“Ballistics experiments conducted by shooting bones embedded in gelatin blocks, done at the Armed Forces Institute of Pathology by Dr. Bruce D. Ragsdale, M.D., Orthopedic Pathology Department, AFIP & Arnold R. Josselson, LTC, USAF, MC, Forensic Sciences Department, AFIP. Film is circa 1970.”
Originally a public domain film from the US National Archives, slightly cropped to remove uneven edges, with the aspect ratio corrected, and one-pass brightness-contrast-color correction & mild video noise reduction applied.
The soundtrack was also processed with volume normalization, noise reduction, clipping reduction, and/or equalization (the resulting sound, though not perfect, is far less noisy than the original).
Terminal ballistics, a sub-field of ballistics, is the study of the behavior and effects of a projectile when it hits its target.
Terminal ballistics is relevant both for small caliber projectiles as well as for large caliber projectiles (fired from artillery). The study of extremely high velocity impacts is still very new and is as yet mostly applied to spacecraft design…
An early result is due to Newton; the impact depth of any projectile is the depth that a projectile will reach before stopping in a medium; in Newtonian mechanics, a projectile stops when it has transferred its momentum to an equal mass of the medium. If the impactor and medium have similar density this happens at an impact depth equal to the length of the impactor.
For this simple result to be valid, the arresting medium is considered to have no integral shear strength. Note that even though the projectile has stopped, the momentum is still transferred, and in the real world spalling and similar effects can occur.
Classes of bullet
There are three basic classes of bullet:
– those designed for maximum accuracy at varying ranges
– those designed to maximize damage to a target by penetrating as deeply as possible
– those designed to avoid over-penetration of a target, by deforming to control the depth to which the bullet penetrates, which as a by-product, deals more damage inside the wound.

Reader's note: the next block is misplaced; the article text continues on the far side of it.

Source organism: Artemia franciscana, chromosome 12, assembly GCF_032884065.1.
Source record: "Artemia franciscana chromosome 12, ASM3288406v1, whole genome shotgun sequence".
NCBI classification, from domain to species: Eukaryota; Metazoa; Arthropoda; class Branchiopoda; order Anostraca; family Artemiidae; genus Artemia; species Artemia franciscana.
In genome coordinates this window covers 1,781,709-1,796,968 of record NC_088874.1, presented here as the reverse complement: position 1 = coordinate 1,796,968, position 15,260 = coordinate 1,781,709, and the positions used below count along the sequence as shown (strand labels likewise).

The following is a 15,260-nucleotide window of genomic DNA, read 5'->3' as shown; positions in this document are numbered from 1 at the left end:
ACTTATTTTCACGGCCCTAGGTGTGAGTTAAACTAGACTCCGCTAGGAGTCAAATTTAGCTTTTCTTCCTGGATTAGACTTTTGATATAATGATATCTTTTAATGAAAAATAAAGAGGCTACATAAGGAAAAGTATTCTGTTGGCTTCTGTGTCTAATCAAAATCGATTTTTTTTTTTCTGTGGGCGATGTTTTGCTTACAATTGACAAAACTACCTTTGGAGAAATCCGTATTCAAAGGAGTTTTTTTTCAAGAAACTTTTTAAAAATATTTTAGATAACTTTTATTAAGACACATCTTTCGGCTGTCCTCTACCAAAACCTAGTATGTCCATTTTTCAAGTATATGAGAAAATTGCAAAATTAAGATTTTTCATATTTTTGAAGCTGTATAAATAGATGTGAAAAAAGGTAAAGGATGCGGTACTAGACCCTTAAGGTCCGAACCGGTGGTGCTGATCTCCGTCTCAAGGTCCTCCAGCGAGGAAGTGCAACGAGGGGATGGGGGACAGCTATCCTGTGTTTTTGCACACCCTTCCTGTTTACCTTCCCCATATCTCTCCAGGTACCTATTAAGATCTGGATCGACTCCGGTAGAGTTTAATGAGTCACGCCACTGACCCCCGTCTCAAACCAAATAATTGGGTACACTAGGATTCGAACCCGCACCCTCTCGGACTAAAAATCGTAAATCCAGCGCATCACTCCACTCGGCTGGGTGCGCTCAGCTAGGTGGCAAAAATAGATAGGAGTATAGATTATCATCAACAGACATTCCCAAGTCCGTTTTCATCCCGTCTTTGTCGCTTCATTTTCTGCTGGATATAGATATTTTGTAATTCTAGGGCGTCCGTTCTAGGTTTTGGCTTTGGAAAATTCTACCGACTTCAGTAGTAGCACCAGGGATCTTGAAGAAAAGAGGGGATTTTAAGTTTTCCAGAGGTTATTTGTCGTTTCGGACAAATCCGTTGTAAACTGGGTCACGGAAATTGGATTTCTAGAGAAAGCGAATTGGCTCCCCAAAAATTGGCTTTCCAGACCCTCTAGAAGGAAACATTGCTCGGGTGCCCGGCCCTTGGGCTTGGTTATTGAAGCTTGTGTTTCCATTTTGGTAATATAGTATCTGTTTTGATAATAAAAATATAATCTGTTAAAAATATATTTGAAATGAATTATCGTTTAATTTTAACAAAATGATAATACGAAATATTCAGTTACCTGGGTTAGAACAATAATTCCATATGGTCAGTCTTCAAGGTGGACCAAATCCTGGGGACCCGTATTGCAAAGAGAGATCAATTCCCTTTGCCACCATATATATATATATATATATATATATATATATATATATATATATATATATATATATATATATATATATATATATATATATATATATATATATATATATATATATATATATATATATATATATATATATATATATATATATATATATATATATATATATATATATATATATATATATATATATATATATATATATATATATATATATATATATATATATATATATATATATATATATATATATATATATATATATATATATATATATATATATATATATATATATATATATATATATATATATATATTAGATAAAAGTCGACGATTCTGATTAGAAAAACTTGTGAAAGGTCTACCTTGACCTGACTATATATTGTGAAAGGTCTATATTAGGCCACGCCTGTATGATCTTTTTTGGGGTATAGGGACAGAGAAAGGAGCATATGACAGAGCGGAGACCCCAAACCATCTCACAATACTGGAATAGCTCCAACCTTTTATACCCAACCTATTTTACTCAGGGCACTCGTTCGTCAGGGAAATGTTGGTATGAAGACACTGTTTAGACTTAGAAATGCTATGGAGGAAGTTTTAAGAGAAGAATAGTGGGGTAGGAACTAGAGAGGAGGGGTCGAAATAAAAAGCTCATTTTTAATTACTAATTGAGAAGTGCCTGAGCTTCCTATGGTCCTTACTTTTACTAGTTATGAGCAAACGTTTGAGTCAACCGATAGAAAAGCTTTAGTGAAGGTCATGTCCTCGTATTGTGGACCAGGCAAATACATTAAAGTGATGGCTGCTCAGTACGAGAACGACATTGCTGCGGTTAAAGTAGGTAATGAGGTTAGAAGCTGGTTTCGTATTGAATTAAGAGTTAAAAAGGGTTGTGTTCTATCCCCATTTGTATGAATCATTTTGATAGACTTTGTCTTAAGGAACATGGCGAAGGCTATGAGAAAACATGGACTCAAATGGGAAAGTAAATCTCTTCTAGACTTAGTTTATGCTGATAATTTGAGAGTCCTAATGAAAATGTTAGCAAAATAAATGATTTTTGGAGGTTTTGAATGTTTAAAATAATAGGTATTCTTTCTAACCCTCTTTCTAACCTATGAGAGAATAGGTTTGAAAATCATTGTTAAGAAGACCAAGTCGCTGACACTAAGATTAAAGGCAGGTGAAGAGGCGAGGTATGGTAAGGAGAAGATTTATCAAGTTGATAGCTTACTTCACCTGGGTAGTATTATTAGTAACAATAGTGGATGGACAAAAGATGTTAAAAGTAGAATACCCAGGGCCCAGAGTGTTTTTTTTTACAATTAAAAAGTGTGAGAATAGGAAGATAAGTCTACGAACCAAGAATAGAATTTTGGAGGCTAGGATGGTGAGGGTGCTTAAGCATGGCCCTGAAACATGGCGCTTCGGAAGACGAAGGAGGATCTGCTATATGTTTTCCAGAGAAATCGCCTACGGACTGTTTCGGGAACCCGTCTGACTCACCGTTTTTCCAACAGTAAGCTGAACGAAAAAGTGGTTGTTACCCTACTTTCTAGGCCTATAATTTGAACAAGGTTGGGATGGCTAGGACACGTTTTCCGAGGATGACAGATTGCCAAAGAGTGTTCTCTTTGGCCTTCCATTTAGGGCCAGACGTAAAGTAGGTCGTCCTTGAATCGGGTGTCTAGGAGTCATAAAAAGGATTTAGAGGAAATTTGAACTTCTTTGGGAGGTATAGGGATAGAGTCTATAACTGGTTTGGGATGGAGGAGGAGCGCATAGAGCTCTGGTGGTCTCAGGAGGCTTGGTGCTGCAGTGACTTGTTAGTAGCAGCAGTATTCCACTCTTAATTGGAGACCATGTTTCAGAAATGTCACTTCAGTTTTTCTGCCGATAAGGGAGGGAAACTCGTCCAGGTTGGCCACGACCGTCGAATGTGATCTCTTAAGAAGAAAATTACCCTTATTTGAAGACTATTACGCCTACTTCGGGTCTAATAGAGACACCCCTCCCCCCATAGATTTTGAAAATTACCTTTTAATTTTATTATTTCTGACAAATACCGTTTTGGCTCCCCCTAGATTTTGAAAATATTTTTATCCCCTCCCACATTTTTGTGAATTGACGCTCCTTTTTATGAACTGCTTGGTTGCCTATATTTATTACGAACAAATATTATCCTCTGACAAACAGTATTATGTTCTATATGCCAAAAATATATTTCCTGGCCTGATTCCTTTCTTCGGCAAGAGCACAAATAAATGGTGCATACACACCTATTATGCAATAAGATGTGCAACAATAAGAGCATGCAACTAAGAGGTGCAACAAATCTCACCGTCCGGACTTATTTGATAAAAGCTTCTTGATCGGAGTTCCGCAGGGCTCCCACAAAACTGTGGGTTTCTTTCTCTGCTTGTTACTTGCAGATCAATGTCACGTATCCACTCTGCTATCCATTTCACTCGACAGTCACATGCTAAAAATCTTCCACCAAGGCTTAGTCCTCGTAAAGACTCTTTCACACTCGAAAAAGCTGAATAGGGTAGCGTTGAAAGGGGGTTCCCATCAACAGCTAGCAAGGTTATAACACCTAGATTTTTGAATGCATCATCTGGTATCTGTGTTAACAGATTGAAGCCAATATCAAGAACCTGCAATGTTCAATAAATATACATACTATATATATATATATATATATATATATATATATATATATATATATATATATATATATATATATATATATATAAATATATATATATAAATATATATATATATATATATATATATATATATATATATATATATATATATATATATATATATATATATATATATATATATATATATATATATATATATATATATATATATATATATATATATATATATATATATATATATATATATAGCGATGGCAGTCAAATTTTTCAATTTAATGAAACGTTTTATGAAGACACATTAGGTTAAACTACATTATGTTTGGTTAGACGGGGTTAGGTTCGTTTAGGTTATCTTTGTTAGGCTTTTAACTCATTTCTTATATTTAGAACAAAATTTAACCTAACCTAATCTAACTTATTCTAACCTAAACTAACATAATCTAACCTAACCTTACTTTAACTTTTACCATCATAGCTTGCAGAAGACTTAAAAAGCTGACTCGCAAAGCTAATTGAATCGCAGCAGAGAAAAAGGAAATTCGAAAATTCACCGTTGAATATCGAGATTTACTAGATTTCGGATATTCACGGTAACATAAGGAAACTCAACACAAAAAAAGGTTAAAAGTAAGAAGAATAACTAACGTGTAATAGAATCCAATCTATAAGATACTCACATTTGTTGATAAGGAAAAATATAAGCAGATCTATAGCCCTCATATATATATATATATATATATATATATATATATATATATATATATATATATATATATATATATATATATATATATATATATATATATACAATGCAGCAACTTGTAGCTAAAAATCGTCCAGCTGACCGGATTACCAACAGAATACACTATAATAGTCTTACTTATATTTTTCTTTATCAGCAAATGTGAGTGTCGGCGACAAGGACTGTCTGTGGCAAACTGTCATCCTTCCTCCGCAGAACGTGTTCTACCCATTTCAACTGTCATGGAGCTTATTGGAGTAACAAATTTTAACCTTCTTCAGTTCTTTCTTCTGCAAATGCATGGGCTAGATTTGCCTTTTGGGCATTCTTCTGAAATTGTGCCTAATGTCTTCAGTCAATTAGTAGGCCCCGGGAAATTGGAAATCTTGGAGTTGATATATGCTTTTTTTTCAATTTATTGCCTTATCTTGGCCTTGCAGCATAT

The third class may limit penetration by expanding or fragmenting…
For use against armored targets, or large, tough game animals, penetration is the most important consideration. Focusing the largest amount of momentum on the smallest possible area of the target provides the greatest penetration. Bullets for maximum penetration are designed to resist deformation on impact, and usually are made of lead that is covered in a copper, brass, or mild steel jacket (some are even solid copper or bronze alloy). The jacket completely covers the front of the bullet, although often the rear is left with exposed lead (this is a manufacturing consideration: the jacket is formed first, and the lead is swaged in from the rear).
For penetrating substances significantly harder than jacketed lead, the lead core is supplemented with or replaced with a harder material, such as hardened steel. Military armor-piercing small arms ammunition is made from a copper-jacketed steel core; the steel resists deformation better than the usual soft lead core leading to greater penetration. The current NATO 5.56mm SS109 (M855) bullet uses a steel-tipped lead core to improve penetration, the steel tip providing resistance to deformation for armor piercing, and the heavier lead core (25% heavier than the previous bullet, the M193) providing increased sectional density for better penetration in soft targets. For larger, higher-velocity calibers, such as tank guns, hardness is of secondary importance to density, and are normally sub-caliber projectiles made from tungsten carbide, tungsten hard alloy or depleted uranium fired in a light aluminum or magnesium alloy (or carbon fibre in some cases) sabot…